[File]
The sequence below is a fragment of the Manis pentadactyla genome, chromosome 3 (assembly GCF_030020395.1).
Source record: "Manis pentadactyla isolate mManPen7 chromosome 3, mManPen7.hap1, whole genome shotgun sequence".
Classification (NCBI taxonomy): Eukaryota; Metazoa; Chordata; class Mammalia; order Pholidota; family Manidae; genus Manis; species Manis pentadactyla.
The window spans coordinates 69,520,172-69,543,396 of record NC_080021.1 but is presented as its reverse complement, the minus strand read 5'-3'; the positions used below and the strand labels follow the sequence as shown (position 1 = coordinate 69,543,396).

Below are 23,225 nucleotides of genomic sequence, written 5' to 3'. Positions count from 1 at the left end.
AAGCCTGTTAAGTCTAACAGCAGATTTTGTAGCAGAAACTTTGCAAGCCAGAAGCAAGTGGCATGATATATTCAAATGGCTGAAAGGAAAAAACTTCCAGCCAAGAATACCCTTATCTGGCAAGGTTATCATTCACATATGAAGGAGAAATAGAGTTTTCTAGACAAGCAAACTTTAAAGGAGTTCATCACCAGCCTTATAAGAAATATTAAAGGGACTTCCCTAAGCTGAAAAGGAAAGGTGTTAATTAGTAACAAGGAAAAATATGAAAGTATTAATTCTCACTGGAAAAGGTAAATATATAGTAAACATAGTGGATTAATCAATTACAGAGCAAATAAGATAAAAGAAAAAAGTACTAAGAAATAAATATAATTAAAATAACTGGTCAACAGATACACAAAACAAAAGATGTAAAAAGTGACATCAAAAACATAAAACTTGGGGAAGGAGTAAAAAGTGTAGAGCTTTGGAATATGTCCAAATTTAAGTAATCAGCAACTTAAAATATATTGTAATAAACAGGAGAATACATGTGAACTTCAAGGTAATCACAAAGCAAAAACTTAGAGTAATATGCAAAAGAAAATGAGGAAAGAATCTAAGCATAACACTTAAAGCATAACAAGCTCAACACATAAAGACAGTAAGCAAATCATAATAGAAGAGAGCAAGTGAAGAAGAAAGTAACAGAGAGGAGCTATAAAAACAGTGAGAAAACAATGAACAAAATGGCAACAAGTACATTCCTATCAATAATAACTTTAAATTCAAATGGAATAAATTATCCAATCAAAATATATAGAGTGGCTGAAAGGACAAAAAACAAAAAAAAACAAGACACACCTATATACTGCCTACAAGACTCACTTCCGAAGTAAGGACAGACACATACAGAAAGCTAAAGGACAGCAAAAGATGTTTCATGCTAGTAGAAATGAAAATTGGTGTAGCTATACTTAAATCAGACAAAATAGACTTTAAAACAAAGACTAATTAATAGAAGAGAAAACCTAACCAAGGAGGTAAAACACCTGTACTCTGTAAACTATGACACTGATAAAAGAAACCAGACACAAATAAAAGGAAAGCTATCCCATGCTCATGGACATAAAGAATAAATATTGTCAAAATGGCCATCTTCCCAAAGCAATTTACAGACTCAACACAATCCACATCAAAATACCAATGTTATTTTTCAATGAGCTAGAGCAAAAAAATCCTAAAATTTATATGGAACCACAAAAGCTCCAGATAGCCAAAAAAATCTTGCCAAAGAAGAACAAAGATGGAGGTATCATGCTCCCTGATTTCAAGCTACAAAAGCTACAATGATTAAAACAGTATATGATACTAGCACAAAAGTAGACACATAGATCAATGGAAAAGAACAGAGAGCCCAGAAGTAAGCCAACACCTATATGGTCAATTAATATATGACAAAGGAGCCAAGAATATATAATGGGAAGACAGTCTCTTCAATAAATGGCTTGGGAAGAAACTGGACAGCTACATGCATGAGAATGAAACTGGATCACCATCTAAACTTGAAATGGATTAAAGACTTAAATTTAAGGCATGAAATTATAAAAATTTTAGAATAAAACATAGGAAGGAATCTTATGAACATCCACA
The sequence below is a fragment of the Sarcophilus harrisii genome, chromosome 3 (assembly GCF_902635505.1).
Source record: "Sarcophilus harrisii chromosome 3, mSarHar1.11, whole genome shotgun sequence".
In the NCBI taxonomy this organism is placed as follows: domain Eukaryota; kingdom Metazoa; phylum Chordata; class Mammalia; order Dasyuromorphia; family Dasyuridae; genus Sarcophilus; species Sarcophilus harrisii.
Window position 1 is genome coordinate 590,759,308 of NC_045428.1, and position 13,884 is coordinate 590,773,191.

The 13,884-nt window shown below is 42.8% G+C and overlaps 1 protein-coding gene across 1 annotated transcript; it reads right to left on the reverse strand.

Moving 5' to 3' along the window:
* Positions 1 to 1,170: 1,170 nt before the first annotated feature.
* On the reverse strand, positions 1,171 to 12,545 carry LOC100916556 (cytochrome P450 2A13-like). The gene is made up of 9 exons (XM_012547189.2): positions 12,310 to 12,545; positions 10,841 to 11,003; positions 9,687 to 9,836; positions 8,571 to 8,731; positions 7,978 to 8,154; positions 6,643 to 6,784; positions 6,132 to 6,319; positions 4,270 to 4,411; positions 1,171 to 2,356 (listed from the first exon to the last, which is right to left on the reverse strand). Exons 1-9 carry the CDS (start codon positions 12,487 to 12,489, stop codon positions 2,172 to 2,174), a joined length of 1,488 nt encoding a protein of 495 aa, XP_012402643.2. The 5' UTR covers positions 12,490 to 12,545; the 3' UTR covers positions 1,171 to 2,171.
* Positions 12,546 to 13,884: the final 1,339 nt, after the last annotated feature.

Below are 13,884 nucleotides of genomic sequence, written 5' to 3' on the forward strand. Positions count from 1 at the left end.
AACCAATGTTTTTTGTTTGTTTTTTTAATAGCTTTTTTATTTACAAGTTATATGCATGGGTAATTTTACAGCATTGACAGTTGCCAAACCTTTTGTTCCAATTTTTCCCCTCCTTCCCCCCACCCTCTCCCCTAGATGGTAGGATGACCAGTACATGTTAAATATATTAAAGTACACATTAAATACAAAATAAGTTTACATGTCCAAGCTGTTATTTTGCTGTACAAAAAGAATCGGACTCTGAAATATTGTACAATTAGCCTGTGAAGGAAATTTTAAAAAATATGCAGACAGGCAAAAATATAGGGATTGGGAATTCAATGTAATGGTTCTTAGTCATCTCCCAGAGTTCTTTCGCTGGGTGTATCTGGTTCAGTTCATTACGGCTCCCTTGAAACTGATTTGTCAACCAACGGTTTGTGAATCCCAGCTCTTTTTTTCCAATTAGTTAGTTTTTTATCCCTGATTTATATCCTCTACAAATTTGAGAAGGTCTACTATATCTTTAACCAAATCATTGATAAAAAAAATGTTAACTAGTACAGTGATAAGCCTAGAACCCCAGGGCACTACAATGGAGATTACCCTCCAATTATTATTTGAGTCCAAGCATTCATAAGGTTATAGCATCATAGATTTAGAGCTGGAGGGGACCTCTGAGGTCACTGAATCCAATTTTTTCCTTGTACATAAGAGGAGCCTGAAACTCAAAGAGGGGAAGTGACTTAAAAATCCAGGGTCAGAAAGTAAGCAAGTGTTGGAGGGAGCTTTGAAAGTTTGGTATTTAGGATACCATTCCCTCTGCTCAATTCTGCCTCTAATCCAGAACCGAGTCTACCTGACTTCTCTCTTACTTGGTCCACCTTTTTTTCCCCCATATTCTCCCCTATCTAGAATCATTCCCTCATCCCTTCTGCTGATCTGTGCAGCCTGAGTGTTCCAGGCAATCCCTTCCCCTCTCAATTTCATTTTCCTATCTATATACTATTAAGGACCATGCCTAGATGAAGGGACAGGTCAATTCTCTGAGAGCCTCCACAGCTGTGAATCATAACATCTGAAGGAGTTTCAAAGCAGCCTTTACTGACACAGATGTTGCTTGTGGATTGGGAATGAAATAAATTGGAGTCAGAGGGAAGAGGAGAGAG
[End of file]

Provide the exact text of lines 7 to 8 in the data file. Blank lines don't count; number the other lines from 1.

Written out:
The sequence below is a fragment of the Sarcophilus harrisii genome, chromosome 3 (assembly GCF_902635505.1).
Source record: "Sarcophilus harrisii chromosome 3, mSarHar1.11, whole genome shotgun sequence".